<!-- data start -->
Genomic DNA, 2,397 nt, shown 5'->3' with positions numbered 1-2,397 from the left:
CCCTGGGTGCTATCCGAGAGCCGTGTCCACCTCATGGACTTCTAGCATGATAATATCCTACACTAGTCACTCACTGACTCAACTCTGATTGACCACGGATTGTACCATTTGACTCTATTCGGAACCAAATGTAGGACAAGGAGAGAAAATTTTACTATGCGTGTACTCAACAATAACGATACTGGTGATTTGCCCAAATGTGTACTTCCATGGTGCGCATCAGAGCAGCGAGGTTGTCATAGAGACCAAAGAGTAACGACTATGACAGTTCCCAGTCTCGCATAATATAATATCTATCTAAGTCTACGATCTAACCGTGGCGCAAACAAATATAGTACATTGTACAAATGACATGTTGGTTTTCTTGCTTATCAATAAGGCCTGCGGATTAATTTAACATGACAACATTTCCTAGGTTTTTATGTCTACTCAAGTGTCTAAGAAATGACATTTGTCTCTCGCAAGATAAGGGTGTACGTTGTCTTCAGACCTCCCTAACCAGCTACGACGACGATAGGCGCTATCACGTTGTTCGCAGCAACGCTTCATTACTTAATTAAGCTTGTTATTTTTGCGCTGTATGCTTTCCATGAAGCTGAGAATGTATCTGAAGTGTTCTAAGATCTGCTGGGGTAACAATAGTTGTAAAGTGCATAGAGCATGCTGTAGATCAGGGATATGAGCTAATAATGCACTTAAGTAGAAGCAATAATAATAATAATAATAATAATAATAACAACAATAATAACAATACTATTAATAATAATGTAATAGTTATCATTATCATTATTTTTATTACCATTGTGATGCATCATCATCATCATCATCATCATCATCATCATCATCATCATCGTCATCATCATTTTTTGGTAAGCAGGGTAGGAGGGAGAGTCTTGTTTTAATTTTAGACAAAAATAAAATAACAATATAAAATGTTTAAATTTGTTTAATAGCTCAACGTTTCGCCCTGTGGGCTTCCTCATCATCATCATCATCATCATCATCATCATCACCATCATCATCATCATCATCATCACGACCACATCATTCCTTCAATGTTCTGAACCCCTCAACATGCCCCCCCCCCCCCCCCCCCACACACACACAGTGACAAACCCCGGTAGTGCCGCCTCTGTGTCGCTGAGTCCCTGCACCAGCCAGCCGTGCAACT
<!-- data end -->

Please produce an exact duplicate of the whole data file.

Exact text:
Genomic DNA, 2,397 nt, shown 5'->3' with positions numbered 1-2,397 from the left:
CCCTGGGTGCTATCCGAGAGCCGTGTCCACCTCATGGACTTCTAGCATGATAATATCCTACACTAGTCACTCACTGACTCAACTCTGATTGACCACGGATTGTACCATTTGACTCTATTCGGAACCAAATGTAGGACAAGGAGAGAAAATTTTACTATGCGTGTACTCAACAATAACGATACTGGTGATTTGCCCAAATGTGTACTTCCATGGTGCGCATCAGAGCAGCGAGGTTGTCATAGAGACCAAAGAGTAACGACTATGACAGTTCCCAGTCTCGCATAATATAATATCTATCTAAGTCTACGATCTAACCGTGGCGCAAACAAATATAGTACATTGTACAAATGACATGTTGGTTTTCTTGCTTATCAATAAGGCCTGCGGATTAATTTAACATGACAACATTTCCTAGGTTTTTATGTCTACTCAAGTGTCTAAGAAATGACATTTGTCTCTCGCAAGATAAGGGTGTACGTTGTCTTCAGACCTCCCTAACCAGCTACGACGACGATAGGCGCTATCACGTTGTTCGCAGCAACGCTTCATTACTTAATTAAGCTTGTTATTTTTGCGCTGTATGCTTTCCATGAAGCTGAGAATGTATCTGAAGTGTTCTAAGATCTGCTGGGGTAACAATAGTTGTAAAGTGCATAGAGCATGCTGTAGATCAGGGATATGAGCTAATAATGCACTTAAGTAGAAGCAATAATAATAATAATAATAATAATAATAACAACAATAATAACAATACTATTAATAATAATGTAATAGTTATCATTATCATTATTTTTATTACCATTGTGATGCATCATCATCATCATCATCATCATCATCATCATCATCATCATCGTCATCATCATTTTTTGGTAAGCAGGGTAGGAGGGAGAGTCTTGTTTTAATTTTAGACAAAAATAAAATAACAATATAAAATGTTTAAATTTGTTTAATAGCTCAACGTTTCGCCCTGTGGGCTTCCTCATCATCATCATCATCATCATCATCATCATCACCATCATCATCATCATCATCATCACGACCACATCATTCCTTCAATGTTCTGAACCCCTCAACATGCCCCCCCCCCCCCCCCCCCACACACACACAGTGACAAACCCCGGTAGTGCCGCCTCTGTGTCGCTGAGTCCCTGCACCAGCCAGCCGTGCAACT